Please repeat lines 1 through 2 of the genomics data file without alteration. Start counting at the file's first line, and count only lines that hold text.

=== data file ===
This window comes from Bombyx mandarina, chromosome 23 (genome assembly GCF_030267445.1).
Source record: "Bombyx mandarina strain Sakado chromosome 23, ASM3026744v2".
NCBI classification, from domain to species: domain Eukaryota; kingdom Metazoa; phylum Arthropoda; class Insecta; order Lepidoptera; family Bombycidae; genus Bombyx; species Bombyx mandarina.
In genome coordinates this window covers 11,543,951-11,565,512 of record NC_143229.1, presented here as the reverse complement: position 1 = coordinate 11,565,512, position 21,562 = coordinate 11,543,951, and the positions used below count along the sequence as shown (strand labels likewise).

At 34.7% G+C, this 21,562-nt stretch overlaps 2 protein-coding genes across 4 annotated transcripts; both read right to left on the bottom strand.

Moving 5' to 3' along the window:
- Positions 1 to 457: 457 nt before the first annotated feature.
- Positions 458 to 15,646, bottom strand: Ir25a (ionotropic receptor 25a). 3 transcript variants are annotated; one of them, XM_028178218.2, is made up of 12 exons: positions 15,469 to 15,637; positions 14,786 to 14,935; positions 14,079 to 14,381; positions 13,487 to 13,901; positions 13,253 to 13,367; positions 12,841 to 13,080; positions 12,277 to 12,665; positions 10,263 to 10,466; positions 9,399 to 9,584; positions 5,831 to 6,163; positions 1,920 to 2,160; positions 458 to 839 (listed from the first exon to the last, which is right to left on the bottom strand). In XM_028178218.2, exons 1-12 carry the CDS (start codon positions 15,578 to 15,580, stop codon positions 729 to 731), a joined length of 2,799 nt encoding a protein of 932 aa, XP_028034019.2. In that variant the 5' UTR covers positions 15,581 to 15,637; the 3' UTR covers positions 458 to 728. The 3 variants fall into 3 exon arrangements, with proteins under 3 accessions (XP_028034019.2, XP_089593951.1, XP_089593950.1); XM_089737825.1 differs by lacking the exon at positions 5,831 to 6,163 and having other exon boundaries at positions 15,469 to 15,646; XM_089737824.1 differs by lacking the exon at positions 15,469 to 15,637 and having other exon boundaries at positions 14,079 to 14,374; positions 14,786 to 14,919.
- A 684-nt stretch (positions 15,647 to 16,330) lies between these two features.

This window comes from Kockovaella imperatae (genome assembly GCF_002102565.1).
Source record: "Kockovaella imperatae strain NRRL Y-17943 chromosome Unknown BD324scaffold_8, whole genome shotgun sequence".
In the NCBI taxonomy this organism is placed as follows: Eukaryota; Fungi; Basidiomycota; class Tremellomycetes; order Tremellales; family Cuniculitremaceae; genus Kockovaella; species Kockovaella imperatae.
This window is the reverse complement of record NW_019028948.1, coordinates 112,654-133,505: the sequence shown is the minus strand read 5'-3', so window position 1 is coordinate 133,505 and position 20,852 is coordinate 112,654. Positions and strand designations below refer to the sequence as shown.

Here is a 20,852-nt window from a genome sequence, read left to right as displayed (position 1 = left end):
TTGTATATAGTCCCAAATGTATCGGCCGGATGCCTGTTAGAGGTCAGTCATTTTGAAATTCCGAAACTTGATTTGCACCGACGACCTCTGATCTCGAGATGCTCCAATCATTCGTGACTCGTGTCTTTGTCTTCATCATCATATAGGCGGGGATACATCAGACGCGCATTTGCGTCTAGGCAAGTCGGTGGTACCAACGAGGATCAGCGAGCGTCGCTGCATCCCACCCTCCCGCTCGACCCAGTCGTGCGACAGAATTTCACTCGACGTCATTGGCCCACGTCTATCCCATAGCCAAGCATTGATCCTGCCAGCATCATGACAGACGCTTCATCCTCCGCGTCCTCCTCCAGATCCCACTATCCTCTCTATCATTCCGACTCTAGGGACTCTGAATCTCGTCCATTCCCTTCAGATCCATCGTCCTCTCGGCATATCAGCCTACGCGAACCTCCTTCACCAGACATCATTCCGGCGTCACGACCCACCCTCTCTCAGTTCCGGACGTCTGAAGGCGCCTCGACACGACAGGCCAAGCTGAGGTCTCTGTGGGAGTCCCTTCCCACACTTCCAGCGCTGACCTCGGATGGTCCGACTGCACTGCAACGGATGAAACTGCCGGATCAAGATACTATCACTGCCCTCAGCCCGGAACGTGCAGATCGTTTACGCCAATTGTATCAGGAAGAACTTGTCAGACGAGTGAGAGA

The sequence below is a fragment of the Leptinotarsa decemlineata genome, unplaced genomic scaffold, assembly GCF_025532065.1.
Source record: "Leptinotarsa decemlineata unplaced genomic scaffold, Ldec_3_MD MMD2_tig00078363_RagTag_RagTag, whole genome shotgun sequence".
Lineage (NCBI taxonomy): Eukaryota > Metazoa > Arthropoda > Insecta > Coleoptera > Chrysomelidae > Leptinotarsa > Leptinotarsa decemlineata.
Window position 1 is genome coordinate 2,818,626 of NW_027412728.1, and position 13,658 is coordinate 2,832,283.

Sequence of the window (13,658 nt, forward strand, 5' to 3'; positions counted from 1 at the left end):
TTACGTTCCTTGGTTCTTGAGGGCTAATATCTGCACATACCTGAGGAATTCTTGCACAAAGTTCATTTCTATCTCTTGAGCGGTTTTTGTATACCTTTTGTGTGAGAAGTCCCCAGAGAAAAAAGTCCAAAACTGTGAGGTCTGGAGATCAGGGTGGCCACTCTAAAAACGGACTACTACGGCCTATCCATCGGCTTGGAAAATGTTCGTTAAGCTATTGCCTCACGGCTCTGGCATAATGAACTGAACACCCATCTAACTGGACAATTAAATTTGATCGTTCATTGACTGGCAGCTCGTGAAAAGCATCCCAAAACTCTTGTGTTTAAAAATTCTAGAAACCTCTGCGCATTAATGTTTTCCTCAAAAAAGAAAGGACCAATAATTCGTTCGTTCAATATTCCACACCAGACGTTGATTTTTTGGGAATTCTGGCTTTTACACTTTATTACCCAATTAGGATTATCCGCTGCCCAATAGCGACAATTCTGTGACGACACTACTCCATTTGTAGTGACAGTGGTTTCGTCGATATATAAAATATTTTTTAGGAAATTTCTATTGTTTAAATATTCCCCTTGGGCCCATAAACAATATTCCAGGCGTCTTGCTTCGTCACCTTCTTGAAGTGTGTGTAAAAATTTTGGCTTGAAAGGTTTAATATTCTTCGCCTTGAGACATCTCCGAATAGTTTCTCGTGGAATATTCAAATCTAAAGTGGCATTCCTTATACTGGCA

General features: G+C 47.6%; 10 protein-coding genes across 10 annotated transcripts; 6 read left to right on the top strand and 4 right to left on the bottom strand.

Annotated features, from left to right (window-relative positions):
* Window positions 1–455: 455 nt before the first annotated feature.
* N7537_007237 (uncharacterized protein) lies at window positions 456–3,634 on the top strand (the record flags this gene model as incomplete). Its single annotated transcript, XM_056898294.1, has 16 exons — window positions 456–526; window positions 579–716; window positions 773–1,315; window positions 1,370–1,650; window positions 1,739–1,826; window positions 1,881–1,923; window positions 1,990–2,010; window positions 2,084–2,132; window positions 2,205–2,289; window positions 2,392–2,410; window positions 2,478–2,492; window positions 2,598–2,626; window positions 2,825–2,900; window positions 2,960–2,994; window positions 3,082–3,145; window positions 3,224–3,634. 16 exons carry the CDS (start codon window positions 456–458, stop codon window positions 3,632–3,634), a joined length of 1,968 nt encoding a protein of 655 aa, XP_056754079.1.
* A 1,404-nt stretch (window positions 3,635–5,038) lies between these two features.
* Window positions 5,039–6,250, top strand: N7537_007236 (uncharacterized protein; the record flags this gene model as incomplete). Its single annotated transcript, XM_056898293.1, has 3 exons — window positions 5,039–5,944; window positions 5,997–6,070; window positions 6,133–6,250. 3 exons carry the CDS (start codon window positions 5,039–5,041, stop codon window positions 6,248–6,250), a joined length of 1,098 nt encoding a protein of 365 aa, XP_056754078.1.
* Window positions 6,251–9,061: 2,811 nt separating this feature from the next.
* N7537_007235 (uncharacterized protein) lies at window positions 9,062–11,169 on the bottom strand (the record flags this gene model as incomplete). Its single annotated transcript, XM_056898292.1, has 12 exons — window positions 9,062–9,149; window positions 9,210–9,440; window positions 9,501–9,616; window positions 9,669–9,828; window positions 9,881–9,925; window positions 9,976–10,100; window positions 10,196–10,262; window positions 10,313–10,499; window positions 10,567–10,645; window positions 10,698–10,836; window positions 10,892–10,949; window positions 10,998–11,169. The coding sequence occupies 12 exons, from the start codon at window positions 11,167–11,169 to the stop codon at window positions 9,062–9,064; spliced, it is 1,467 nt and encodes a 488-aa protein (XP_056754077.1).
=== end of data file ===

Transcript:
This window comes from Bombyx mandarina, chromosome 23 (genome assembly GCF_030267445.1).
Source record: "Bombyx mandarina strain Sakado chromosome 23, ASM3026744v2".